by Cassandra Stathis
Early in the day, it is common to hear someone say “Don’t talk to me ‘till I’ve had my morning coffee.” It is the best part of the day for many hardworking students and employees. But what exactly is the science behind coffee?
Rider alumnus Mark Maslanka ‘18 is very familiar with the process behind the caffeinated beverage, as he is the proud owner of his own coffee company, named “Science of Coffee.”
Maslanka had a long history with coffee, even before college.
“Coffee was always something that brought me relaxation,” he said. “And made me feel like one of the adults.”
Maslanka’s allure to the drink was the root of inspiration behind his company.
“The quality of coffee I produce today just blows me away,” Maslanka said. “It brings me right back to those first couple sips when I was a kid in the car with my dad.”
Maslanka planned to just experiment with his favorite drink in order to perfect his recipe.
“I mastered different methods from around the world in trying to produce the best tasting cup of coffee,” he said.
Todd Weber, a professor of biology at Rider, had Maslanka in a past neuroscience class, and admired his work ethic when he was a student.
“Mark [Maslanka] had a pragmatic approach to getting work done when it needed to be done,” said Weber.
Before Maslanka left Rider, he decided to leave one last gift with his professors. It was something from the heart that he believed they would appreciate.
“Mark [Maslanka] graced me with some of his coffee before he graduated. [It was] very fragrant, so much better than much of the coffee we get around here,” Weber said.
Neuroscience and coffee may not seem like they have a lot in common, but Weber disagreed.
“I think it’s very cool that Mark was able to meld his behavioral neuroscience background with a spirit of entrepreneurship to start a company around the most widely used neuroactive substance on the planet, caffeine,” Weber said. “He’s an ultimate scientific entrepreneur.”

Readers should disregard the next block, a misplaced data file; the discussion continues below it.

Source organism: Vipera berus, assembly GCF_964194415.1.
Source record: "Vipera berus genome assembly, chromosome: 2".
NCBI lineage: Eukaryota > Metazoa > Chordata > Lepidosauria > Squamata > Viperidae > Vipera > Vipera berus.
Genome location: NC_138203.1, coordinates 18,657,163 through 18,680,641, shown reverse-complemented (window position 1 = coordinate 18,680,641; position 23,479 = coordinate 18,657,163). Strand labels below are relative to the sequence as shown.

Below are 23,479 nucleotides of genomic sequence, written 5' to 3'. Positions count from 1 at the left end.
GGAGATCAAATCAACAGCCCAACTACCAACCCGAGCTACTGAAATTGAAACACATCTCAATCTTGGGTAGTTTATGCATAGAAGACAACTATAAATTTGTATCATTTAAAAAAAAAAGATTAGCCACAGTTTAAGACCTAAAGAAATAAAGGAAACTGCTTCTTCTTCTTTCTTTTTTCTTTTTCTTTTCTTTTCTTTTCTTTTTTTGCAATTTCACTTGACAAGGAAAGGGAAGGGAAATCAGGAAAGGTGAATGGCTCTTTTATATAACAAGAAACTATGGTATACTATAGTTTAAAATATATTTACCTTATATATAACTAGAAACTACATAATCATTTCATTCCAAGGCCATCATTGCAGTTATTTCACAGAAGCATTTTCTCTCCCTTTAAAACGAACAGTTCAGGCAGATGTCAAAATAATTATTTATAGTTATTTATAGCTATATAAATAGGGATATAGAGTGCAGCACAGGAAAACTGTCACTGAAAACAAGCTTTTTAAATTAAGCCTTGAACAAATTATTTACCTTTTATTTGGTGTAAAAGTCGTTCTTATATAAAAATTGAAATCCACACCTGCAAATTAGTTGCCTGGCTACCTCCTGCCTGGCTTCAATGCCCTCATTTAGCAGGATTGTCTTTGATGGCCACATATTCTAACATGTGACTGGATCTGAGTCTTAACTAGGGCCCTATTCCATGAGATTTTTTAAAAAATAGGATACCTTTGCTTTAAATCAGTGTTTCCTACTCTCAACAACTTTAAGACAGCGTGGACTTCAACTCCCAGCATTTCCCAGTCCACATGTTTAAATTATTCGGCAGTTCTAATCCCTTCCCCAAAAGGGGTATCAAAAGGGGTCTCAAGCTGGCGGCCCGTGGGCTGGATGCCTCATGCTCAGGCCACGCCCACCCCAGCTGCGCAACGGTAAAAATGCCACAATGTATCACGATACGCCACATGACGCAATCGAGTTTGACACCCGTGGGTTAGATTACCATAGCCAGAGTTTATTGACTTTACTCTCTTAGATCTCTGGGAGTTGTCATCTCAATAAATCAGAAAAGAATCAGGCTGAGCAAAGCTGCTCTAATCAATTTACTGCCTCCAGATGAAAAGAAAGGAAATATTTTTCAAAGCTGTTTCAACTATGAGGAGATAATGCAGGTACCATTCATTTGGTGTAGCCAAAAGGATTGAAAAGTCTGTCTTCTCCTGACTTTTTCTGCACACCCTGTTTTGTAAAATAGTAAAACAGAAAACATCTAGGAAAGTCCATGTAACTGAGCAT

Maslanka had never expected his business to take off so quickly, so the success of his business came as a surprise to him.
“I didn’t think I’d be selling coffee to people across the country, I only started this as an excuse to roast more coffee than I could drink,“ he said. “I’m just along for the ride, waiting to see where it’ll take me next. Everything up until this point has been purely from word of mouth besides the occasional stranger that stumbles upon my website. That’s how you know it’s good coffee.”
Maslanka’s company also sells photographs of nature and wildlife that he has taken.
“It’s my way of showing others what untouched nature looks like deep in the wilderness. I love being able to remind people why it’s worth trying so hard to conserve these creatures,” he said.
The Rider alumnus credits his business’ website with helping him get off the ground.
“My site has given me a large boost in credibility in life, with a very physical example of how hard I work on things I am interested in,” he said. “It also got me into my current position where I am today.”
Maslanka went on to discuss how coffee fits in with his work, describing the effects that different coffee beans have on the body.
“One of the side projects I inherited is a ‘coffee-omics’ study, investigating metabolomic differences between different coffees grown around the world,” he said.
During the hours he works strictly with coffee, he is “sourcing new beans in small batches from farms around the world and optimizing a roasting profile to enhance the development of the natural flavors unique to that origin.”
“Science of Coffee” is the perfect blend of Maslanka’s passions, balancing neuroscience and the environment in one successful business.
Published in the 3/4/20 edition